2. The combination defined in claim 1 wherein a rectangular sponge member is enclosed Within the reticulated abrasive member sewed together longitudinally and parallel to one of the larger surfaces of the sponge member to provide separable seamed edges for securing the same to said frame structure, said sponge member and its reticulated abrasive covering member being stitched together along its longitudinal axis to form a longitudinally extending depression and a spaced pair of roll shaped sponges encompassed by said reticulated member.

3. The combination defined in claim 1, wherein the frame structure extending from said handle receiving socket member is bifurcated along opposite edges for securing the rubber squeegee along one edge and the reticulated covered absorbent member along its opposite edge, said absorbent member being substantially of rectangular shape having the abrasive reticulated member encompassing the same, said reticulated member being stitched longitudinally to snugly enclose said absorbent member and to form longitudinally extending seamed edges along its inner surface area for securing the same in one of the bifurcations of said frame member, said absorbent member and its encompassing reticulated memher being stitched between said longitudinally seamed edges through its thickness dimensions to form a longi- Cir tudinally extending depression along its outer surface area to provide a spaced pair of roll shaped absorbent elements encompassed by the reticulated member.

4. The combination defined in claim 3, wherein the reticulated member is slightly shorter in length than the absorbent member so that when the spaced pair of roll shaped absorbent members encompassed by the reticulated member are formed there is provided a beaded finishing edge at opposite ends of each of the roll shaped absorbent members to serve as a protective edging for the sharp irregular edges of the reticulated member.

5. An absorbent member adapted to be used with a cleaning implement holder, said member having a substantial length as compared to its width dimension and a substantial width as compared to its thickness dimension, a reticulated abrasive sheet tightly and snugly encircling said absorbent member, the opposing edges of the reticulated member being sewed together horizontally and longitudinally adjacent the top surface of said absorbent member to provide two extra long separably edge seams for securing the same Within a slot in said cleaning implement holder, said absorbent member and its encircling reticulated sheet being sewed together longitudinally through its thickness dimension whereby a depression is formed that extends longitudinally on the face thereof opposite said edge seams to provide a pair of roll shaped absorbent members encompassed by said reticulated sheet.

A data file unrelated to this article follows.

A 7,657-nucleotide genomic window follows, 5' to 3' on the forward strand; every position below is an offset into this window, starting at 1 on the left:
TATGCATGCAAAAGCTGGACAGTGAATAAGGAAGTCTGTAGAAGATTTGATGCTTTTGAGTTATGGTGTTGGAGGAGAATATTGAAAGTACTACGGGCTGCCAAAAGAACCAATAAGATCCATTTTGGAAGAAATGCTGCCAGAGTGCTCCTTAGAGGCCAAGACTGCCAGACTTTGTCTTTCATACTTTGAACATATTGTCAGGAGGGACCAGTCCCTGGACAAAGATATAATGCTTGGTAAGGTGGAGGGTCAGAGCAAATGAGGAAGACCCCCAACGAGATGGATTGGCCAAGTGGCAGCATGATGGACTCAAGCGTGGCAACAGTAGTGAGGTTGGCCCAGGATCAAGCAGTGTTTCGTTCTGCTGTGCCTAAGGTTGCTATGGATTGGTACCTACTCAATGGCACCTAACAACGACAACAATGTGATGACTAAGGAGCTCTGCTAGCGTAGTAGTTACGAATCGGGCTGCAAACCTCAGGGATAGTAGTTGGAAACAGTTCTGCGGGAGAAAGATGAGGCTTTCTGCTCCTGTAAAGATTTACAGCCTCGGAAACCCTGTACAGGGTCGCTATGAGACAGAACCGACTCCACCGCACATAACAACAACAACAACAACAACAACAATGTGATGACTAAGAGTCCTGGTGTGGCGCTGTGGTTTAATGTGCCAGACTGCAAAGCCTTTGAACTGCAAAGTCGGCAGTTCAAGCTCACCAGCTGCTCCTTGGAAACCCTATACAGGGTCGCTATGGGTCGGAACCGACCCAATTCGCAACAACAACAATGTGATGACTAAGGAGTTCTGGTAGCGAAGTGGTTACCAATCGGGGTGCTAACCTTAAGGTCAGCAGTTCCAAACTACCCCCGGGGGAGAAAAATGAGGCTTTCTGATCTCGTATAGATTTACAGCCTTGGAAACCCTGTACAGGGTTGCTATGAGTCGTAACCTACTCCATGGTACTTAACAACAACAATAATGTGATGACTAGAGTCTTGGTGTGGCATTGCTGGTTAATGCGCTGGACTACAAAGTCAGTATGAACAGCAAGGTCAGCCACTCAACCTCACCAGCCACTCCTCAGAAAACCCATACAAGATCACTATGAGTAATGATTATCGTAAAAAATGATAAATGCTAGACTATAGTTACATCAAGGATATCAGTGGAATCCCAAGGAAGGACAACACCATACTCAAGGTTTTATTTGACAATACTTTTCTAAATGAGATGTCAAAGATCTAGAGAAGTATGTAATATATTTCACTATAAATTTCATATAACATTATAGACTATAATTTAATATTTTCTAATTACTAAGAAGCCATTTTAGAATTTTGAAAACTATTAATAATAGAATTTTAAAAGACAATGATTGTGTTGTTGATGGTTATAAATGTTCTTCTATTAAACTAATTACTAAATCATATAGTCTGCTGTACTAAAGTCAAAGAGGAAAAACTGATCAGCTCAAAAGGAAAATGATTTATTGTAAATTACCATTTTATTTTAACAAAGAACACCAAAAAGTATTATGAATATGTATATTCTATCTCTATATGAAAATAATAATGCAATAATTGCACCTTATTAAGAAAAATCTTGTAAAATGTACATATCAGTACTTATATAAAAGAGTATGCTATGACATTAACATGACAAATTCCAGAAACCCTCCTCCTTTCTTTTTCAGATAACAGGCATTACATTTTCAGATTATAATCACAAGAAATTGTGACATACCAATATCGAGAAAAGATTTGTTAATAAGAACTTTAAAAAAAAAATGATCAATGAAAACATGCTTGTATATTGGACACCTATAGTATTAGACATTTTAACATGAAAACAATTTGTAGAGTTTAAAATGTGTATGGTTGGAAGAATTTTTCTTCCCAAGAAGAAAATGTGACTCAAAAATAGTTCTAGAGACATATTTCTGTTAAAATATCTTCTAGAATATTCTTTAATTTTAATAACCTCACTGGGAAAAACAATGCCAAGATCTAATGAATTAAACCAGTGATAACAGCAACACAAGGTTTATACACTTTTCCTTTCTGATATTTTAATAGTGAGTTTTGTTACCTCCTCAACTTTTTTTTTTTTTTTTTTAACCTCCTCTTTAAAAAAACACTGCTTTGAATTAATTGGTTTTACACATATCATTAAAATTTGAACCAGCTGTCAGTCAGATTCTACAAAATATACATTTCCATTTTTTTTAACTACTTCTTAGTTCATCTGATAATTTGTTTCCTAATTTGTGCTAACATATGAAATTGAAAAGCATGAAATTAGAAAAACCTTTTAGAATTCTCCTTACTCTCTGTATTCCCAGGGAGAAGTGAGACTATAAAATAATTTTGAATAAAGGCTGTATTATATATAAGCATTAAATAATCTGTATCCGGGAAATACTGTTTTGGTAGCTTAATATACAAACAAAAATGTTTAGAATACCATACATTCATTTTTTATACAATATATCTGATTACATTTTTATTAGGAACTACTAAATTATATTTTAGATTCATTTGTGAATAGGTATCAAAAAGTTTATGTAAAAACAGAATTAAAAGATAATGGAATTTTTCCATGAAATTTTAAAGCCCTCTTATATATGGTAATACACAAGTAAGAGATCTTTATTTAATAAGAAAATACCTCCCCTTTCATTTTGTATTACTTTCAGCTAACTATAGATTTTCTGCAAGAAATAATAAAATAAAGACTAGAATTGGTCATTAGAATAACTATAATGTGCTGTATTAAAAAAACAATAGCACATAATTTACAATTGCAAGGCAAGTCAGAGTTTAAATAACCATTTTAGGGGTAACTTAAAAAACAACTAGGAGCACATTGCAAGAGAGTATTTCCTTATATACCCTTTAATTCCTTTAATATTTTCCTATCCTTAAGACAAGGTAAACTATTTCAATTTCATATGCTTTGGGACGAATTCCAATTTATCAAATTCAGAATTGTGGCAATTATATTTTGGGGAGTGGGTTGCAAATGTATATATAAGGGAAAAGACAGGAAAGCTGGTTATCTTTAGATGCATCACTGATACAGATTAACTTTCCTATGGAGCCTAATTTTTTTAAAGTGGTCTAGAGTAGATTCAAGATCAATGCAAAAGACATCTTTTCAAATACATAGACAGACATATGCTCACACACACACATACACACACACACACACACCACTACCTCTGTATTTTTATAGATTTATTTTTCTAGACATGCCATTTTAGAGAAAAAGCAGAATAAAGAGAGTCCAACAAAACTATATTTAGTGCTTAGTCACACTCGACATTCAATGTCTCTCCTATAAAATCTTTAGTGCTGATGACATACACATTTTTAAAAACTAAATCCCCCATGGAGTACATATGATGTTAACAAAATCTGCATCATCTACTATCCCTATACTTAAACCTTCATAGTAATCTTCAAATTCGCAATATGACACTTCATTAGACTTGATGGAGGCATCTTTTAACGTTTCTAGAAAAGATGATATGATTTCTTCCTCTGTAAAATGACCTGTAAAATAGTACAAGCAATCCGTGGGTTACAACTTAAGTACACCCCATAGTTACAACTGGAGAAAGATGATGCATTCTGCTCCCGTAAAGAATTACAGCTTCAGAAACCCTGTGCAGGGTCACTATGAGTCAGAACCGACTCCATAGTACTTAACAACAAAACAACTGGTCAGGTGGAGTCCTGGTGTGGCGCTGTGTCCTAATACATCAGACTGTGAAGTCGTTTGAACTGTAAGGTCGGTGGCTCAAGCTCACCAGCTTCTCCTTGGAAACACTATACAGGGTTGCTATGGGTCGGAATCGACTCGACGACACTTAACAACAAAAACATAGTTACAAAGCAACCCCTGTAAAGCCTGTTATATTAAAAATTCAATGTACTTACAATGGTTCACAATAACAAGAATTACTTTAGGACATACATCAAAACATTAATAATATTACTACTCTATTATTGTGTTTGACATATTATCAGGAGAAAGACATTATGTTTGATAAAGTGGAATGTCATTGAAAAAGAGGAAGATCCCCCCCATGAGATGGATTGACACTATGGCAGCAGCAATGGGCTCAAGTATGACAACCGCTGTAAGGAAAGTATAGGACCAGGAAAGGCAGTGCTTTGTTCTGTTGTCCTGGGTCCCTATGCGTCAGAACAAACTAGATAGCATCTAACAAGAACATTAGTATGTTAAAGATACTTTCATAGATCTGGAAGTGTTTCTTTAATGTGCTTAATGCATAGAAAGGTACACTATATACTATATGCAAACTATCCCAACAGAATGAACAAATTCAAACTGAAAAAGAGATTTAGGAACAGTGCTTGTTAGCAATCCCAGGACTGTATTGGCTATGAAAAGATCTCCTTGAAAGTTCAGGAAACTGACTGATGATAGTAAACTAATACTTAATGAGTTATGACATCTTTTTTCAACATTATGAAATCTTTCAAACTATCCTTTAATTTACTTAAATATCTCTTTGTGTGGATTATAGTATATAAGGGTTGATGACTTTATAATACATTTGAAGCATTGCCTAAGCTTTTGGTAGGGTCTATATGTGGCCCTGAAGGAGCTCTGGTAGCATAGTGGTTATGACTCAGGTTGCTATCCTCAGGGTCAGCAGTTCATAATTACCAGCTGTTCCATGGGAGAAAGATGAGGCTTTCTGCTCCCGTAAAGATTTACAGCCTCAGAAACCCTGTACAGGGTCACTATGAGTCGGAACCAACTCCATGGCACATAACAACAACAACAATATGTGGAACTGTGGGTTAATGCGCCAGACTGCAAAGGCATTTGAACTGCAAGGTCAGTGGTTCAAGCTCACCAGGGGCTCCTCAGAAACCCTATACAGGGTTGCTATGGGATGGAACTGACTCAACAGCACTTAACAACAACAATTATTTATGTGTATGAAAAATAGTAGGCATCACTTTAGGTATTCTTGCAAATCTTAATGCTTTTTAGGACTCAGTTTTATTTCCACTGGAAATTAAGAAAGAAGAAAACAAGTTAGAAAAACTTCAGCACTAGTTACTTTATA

6. The invention defined in claim 5, wherein the reticulated sheet is slightly shorter in width than the length of the absorbent member whereby a beaded finishing edge is provided at opposite ends of each of the roll shaped members to serve as a protective edging for the sharp irregular edges of the reticulated member.

References Cited UNITED STATES PATENTS 629,835 8/1899 Wertsbaugher 15-121 2,334,796 11/1943 Steinmetz et al. 15-121 2,891,270 6/1959 Reiter 15209 XR 2,958,885 11/1960 Donney 15-209 XR 3,337,893 8/1967 Fine et al. 15-209 XR FOREIGN PATENTS 1,340,774 9/ 1963 France.

248,755 1/ 1926 Great Britain.

854,652 11/ 1960 Great Britain.

DANIEL BLUM, Primary Examiner.

Patent Citations
Cited PatentFiling datePublication dateApplicantTitle
US629835 *Jul 13, 1898Aug 1, 1899Judson S WertsbaugherWindow-cleaner.
US2334796 *Feb 6, 1941Nov 23, 1943Samuel SteinmetzCleaning implement
US2891270 *Oct 25, 1955Jun 23, 1959Adolph ReiterAbrasive wet mop
US2958885 *Nov 14, 1956Nov 8, 1960Fonda Invest CorpCleaning implement
US3337893 *Jul 29, 1964Aug 29, 1967Colgate Palmolive CoTooth cleaning implement
FR1340774A * Title not available
GB248755A * Title not available
GB854652A * Title not available
Referenced by
Citing PatentFiling datePublication dateApplicantTitle
US3629896 *Mar 23, 1970Dec 28, 1971Sirnec MichaelCombined washing, drying, scrubbing and scraping implement
US3724017 *Jul 1, 1971Apr 3, 1973Mallory Hardware Prod LtdCombined squeegee and scouring pad window cleaning implement
US3783469 *Jun 20, 1972Jan 8, 1974H SiemundCombination window washer, scraper and squeegee
US4672707 *Oct 13, 1981Jun 16, 1987Johnson Arnold WWashing device
US4932096 *Nov 2, 1988Jun 12, 1990Irish Wire Products PlcSoap pad
US5187830 *Nov 25, 1991Feb 23, 1993Sponge Fishing Co., Inc.Washing, drying and scrubbing pad
US5361445 *Feb 26, 1993Nov 8, 1994Sponge Fishing Co., Inc.Scrubber washer apparatus
US5371914 *Nov 5, 1993Dec 13, 1994Mallory Industries, Inc.Window cleaning device
US5448793 *Aug 3, 1994Sep 12, 1995Mallory Industries, Inc.Window cleaning device
US5507065 *Dec 10, 1993Apr 16, 1996Mcbride; JohnCleanroom washing system
US5678278 *Sep 26, 1995Oct 21, 1997Mcbride; JohnCleanroom washing system
US6148465 *May 4, 1999Nov 21, 2000Hsieh; Ming-TiMophead for a sponge mop
US6996871 *Nov 27, 2000Feb 14, 2006The Procter & Gamble CompanyCleaning pad
US7127768 *Sep 12, 2003Oct 31, 2006The Clorox CompanyDisposable cleaning head
WO2005032321A2 *Sep 8, 2004Apr 14, 2005Clorox CoDisposable cleaning head
Classifications
U.S. Classification15/121, 15/209.1, 15/220.1, 15/223
International ClassificationA47L1/00, A47L1/06
Cooperative ClassificationA47L1/06
European ClassificationA47L1/06